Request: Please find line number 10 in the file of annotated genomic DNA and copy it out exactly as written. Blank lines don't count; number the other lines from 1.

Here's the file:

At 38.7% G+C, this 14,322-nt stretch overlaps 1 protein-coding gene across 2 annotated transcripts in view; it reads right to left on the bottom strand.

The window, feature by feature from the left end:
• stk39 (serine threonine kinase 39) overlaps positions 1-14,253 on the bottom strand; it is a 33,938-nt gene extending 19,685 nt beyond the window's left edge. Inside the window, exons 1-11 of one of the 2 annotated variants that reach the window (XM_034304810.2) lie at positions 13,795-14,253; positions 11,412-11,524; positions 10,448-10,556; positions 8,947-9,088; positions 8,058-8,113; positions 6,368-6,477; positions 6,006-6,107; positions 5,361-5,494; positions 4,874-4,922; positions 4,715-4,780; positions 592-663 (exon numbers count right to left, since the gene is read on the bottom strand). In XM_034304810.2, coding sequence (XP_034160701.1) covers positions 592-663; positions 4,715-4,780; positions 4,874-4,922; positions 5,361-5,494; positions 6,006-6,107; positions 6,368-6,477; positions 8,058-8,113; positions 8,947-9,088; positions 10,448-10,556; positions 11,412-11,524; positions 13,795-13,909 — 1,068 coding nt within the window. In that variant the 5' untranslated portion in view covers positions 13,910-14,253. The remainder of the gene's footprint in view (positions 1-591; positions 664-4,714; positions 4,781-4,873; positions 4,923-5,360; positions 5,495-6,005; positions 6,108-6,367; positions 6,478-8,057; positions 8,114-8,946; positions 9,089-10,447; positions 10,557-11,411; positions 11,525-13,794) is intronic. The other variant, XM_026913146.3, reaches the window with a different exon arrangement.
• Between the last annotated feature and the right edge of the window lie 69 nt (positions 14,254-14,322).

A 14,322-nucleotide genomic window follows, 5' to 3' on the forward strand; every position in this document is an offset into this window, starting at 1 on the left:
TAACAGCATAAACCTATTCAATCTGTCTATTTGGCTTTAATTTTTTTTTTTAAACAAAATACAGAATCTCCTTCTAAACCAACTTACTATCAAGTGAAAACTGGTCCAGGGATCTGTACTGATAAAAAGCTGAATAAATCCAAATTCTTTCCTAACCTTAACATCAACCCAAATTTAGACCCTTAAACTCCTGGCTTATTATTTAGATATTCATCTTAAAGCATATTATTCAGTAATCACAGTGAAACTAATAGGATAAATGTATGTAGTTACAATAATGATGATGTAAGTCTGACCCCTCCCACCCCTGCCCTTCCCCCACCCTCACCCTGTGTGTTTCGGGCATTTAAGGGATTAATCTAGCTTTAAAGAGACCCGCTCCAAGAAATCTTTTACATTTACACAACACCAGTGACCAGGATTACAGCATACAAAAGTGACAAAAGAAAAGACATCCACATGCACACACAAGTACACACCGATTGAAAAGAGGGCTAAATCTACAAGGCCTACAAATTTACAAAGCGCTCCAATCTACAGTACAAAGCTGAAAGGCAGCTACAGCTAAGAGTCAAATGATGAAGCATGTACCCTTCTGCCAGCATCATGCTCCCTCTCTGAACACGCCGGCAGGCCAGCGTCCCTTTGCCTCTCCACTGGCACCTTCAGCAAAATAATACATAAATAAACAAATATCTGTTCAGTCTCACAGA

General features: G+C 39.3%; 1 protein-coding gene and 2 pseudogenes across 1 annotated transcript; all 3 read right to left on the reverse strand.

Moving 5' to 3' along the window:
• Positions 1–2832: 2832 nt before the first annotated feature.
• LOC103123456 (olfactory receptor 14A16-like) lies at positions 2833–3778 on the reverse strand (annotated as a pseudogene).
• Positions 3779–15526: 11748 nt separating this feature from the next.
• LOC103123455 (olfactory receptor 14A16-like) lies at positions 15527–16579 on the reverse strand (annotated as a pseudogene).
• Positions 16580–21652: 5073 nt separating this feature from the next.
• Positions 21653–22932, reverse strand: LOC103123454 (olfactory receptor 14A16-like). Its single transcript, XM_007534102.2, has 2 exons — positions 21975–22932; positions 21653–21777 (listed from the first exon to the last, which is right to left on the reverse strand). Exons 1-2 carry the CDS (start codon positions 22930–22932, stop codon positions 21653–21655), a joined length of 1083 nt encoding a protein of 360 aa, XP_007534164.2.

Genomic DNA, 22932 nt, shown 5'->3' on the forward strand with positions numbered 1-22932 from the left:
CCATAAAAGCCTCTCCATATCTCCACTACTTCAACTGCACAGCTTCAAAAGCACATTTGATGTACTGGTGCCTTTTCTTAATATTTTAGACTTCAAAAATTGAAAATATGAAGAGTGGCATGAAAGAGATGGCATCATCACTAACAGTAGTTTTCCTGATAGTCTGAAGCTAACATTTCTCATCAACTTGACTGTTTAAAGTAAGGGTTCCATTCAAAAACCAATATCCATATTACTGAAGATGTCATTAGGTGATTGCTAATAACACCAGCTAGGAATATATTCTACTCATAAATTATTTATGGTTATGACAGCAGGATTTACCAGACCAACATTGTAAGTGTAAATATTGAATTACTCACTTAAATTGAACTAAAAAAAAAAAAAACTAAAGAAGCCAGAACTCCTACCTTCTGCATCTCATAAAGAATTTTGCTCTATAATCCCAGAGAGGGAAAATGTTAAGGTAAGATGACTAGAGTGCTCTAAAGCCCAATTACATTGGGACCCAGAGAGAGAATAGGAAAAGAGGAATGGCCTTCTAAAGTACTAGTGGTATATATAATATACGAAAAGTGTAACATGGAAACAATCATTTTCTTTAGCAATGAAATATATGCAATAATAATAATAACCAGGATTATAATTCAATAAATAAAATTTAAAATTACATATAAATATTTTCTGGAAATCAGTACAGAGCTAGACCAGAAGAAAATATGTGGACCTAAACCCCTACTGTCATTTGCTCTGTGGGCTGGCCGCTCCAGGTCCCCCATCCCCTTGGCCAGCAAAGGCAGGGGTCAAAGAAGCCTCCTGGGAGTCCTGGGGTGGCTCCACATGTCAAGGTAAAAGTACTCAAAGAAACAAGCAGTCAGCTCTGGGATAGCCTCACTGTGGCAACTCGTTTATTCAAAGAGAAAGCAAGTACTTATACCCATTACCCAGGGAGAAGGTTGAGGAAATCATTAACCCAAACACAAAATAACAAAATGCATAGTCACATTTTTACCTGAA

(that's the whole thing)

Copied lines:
• LOC103123456 (olfactory receptor 14A16-like) lies at positions 2833–3778 on the reverse strand (annotated as a pseudogene).